Advance booking of hotel rooms is only necessary during the peak holiday periods between May 1 and October 1, and perhaps during the Chinese New Year. Nonetheless, booking in advance using the internet can secure you good deals on accommodations. Unless traveling on short intercity routes, train tickets should be bought a few days before travel, as seats can be in short supply. Train tickets can only be purchased up to five days in advance of the day of travel. Bus and air tickets need not be booked in advance, although airplane tickets can become scarcer during major holiday periods.
Visas & passports
A passport, valid for at least six months, and a visa are necessary to enter the People’s Republic of China. Most foreign nationals don’t require a visa for entering Hong Kong and Macau but will need one if traveling on to mainland China. Chinese embassies and consulates around the world issue a standard single-entry, 30-day visa, although multiple-entry visas, and 60-day visas can also be obtained, depending on the purpose of your visit. Visas cannot be issued at the border. When completing the visa application form, you must clearly specify what parts of China you plan to visit. Avoid mentioning Tibet, or Xinjiang, even if you plan to visit these regions, as you may be questioned about your occupation and intent of visit – the list you provide is non-binding. Always carry your passport, as it is an essential document for checking into hotels, and the Public Security Bureau may insist on seeing it. Photocopying the visa page and the personal information page will speed up replacement in case your passport is lost or stolen. Visa extensions are sometimes granted for 30 days by the foreign affairs branch of local PSBs throughout the country. Note that heavy fines are levied if you overstay your permitted period in China.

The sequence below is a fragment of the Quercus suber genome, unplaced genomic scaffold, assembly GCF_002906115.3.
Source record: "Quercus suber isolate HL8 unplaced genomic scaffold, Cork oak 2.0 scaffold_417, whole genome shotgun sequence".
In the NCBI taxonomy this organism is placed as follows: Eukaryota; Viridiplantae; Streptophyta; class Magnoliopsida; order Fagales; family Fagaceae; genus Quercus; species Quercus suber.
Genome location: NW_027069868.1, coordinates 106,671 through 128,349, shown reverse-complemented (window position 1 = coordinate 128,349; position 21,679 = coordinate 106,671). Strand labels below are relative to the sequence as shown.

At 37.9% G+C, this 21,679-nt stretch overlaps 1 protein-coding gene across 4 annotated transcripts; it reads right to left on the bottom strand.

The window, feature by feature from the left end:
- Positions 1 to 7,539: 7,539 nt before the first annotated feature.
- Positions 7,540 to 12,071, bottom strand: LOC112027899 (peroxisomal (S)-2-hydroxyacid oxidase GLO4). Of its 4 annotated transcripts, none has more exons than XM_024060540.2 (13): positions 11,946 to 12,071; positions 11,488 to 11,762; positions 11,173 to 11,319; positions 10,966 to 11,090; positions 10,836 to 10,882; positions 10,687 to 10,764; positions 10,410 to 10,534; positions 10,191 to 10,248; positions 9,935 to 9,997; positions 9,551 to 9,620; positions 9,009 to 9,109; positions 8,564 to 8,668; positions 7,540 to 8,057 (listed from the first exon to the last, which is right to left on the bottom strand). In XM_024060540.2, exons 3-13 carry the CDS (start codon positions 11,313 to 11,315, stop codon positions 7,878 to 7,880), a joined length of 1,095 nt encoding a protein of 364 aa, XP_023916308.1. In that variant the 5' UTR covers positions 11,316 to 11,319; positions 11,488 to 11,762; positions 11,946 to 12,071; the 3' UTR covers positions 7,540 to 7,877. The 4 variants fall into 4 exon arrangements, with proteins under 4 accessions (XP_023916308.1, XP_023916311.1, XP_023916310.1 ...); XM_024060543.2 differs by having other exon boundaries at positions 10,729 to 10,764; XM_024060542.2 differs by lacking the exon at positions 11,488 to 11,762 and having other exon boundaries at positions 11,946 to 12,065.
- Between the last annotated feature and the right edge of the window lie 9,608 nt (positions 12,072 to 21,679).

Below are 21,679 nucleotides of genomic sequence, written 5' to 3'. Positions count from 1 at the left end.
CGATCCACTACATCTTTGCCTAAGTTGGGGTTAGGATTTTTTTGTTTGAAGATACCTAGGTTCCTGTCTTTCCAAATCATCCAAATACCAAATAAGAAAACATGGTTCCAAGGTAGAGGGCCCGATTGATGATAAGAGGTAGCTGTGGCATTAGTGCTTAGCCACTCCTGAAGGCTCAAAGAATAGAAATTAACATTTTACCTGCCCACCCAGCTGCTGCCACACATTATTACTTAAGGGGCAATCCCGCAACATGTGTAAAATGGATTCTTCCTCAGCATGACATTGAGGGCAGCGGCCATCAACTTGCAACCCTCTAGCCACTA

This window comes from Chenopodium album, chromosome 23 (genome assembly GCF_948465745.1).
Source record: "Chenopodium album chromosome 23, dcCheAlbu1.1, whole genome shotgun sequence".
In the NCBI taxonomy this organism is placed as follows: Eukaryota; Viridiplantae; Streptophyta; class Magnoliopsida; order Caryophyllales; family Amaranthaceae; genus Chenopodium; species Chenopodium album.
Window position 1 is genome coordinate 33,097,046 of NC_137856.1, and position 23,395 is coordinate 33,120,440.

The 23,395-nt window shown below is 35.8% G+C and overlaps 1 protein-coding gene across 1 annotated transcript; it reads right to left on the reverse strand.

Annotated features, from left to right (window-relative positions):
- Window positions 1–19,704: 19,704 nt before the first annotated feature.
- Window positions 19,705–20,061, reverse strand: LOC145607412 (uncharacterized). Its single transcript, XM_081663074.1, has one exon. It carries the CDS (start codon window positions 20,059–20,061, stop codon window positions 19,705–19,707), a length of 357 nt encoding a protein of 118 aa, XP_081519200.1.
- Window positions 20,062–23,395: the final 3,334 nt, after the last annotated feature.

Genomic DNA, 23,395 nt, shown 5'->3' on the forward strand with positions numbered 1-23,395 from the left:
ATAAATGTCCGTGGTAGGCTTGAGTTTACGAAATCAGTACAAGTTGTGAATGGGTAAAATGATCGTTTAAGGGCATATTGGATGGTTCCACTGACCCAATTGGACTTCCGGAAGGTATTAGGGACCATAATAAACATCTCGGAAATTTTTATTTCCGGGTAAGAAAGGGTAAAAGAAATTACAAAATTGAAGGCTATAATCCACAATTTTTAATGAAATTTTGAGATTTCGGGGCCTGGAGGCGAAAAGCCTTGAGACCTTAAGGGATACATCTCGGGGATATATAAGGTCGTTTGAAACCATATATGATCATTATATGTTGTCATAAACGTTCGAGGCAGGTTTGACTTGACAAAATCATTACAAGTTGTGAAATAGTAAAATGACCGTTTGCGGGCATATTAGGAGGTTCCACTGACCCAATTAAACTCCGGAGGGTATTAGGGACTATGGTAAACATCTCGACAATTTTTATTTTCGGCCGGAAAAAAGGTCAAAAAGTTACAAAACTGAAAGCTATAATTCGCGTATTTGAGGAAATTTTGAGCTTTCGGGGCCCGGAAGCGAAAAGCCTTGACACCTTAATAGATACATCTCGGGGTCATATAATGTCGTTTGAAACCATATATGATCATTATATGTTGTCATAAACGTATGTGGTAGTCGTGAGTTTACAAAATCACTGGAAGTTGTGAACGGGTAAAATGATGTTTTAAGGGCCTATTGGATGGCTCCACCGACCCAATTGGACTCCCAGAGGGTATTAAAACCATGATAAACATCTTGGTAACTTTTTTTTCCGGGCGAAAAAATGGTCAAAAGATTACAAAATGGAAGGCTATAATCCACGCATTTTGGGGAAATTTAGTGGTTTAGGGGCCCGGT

Some areas of China are either totally or partially off-limits, and may require a permit from the PSB, include Lushun (Liaoning), Xanadu (Inner Mongolia) and parts of Shennongjia (Hubei). Check with the PSB before going to western Sichuan, where the rules of access are not fixed.
All travel to Tibet has to be arranged beforehand through a travel agency in China, who will arrange a permit for you. If you want to travel outside of Lhasa, the agency will have to arrange a tour guide, private vehicle and driver, and any additional permits. It is easiest to arrange this from Xining or Chengdu.